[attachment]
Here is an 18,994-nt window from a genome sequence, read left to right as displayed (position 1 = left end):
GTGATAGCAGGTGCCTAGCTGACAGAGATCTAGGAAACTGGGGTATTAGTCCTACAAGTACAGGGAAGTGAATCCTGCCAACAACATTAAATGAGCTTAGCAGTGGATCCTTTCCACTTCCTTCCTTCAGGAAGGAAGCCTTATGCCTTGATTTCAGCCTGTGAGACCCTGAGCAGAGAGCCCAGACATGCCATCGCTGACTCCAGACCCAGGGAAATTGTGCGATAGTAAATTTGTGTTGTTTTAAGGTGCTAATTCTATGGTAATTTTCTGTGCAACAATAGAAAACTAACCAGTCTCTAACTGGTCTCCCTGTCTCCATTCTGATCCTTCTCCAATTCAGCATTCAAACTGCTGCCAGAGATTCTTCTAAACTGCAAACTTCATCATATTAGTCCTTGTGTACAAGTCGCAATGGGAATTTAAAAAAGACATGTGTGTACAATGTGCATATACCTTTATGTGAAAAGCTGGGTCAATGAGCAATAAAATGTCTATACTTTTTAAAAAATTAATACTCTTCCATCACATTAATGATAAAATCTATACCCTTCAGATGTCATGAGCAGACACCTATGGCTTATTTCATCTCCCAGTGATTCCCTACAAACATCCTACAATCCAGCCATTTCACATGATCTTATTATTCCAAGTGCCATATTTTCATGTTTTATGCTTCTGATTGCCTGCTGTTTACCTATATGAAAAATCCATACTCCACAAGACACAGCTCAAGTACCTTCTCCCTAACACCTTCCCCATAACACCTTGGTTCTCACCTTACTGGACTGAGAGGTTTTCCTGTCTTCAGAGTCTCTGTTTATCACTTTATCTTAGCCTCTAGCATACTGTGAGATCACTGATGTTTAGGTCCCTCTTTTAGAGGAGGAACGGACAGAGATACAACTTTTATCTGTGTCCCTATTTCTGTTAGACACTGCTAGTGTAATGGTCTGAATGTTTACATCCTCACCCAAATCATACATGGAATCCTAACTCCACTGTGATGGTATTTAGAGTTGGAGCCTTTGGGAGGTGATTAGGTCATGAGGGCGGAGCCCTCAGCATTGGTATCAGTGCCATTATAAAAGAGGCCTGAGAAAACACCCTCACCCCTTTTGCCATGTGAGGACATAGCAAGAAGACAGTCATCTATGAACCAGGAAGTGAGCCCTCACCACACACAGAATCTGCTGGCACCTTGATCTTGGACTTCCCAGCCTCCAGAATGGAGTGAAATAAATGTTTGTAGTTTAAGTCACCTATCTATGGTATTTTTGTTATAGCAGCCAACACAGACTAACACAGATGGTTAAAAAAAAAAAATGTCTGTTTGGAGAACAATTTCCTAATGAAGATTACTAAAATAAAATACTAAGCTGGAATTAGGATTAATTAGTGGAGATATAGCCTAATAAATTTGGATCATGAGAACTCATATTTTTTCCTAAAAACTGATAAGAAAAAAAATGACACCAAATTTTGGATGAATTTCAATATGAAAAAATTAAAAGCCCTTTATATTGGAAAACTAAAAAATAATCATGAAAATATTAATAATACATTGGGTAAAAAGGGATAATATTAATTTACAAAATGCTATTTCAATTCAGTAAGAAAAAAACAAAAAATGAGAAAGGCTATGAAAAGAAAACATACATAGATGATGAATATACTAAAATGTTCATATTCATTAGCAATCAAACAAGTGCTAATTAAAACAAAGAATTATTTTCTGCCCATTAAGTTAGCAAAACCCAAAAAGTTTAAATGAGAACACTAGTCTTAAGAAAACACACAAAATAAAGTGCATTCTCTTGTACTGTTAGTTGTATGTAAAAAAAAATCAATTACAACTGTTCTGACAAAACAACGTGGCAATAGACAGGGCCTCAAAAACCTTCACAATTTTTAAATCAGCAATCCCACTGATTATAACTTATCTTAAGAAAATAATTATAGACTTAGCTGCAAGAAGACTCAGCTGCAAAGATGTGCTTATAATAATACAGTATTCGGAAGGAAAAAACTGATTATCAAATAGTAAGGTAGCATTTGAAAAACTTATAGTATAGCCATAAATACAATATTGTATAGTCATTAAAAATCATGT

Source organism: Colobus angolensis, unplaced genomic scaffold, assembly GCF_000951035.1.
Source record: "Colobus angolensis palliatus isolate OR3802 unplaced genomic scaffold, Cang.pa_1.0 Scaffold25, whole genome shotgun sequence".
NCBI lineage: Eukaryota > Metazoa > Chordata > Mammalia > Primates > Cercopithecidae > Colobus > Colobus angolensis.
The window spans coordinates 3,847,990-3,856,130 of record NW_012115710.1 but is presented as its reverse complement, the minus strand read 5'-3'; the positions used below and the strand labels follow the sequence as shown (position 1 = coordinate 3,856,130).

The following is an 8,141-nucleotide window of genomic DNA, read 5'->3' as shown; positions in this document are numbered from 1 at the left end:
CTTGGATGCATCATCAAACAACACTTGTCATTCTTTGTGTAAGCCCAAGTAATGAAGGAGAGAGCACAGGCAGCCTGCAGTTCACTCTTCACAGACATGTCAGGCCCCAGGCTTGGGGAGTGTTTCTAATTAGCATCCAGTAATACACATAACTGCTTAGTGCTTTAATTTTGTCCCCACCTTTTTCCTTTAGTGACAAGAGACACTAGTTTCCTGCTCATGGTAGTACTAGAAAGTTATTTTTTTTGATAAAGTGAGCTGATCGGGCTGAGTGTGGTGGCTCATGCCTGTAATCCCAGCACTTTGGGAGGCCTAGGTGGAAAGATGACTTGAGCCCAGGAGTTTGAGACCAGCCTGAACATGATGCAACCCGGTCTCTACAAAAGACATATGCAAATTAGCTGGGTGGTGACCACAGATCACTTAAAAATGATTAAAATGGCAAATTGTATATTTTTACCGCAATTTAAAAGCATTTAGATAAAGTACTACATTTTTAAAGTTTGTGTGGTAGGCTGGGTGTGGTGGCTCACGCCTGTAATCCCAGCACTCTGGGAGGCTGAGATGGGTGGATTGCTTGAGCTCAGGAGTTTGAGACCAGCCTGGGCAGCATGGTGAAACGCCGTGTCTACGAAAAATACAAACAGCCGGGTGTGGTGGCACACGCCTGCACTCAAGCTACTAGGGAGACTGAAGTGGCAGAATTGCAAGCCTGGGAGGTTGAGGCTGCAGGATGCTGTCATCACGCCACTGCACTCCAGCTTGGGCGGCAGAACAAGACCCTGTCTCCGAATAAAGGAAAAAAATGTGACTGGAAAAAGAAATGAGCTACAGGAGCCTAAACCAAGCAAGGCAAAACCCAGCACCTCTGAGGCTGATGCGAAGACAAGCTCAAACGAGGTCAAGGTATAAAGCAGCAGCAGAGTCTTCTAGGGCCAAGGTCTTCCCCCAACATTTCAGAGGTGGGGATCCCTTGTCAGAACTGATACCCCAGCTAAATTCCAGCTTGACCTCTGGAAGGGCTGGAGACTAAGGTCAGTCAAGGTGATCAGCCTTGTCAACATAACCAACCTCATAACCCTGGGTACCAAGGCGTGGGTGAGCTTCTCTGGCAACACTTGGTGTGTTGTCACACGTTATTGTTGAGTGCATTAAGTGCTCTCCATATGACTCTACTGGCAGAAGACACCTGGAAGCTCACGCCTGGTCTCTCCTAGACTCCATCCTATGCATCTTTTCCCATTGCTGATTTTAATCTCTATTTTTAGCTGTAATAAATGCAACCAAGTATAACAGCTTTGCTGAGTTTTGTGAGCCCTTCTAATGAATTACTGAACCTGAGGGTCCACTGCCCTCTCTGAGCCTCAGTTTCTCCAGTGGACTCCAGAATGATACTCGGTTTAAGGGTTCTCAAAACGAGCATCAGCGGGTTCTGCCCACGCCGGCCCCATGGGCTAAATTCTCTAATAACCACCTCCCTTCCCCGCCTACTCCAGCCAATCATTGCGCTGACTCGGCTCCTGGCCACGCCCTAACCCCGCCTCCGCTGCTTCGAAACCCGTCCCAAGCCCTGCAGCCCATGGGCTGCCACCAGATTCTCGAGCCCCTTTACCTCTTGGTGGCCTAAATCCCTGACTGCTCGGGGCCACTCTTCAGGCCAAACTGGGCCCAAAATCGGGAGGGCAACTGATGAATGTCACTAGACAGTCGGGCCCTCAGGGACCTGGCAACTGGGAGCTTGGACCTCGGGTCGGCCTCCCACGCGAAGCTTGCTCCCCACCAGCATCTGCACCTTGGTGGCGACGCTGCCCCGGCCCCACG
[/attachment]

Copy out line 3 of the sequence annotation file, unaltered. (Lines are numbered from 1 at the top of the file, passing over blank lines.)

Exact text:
Source organism: Colobus angolensis, unplaced genomic scaffold, assembly GCF_000951035.1.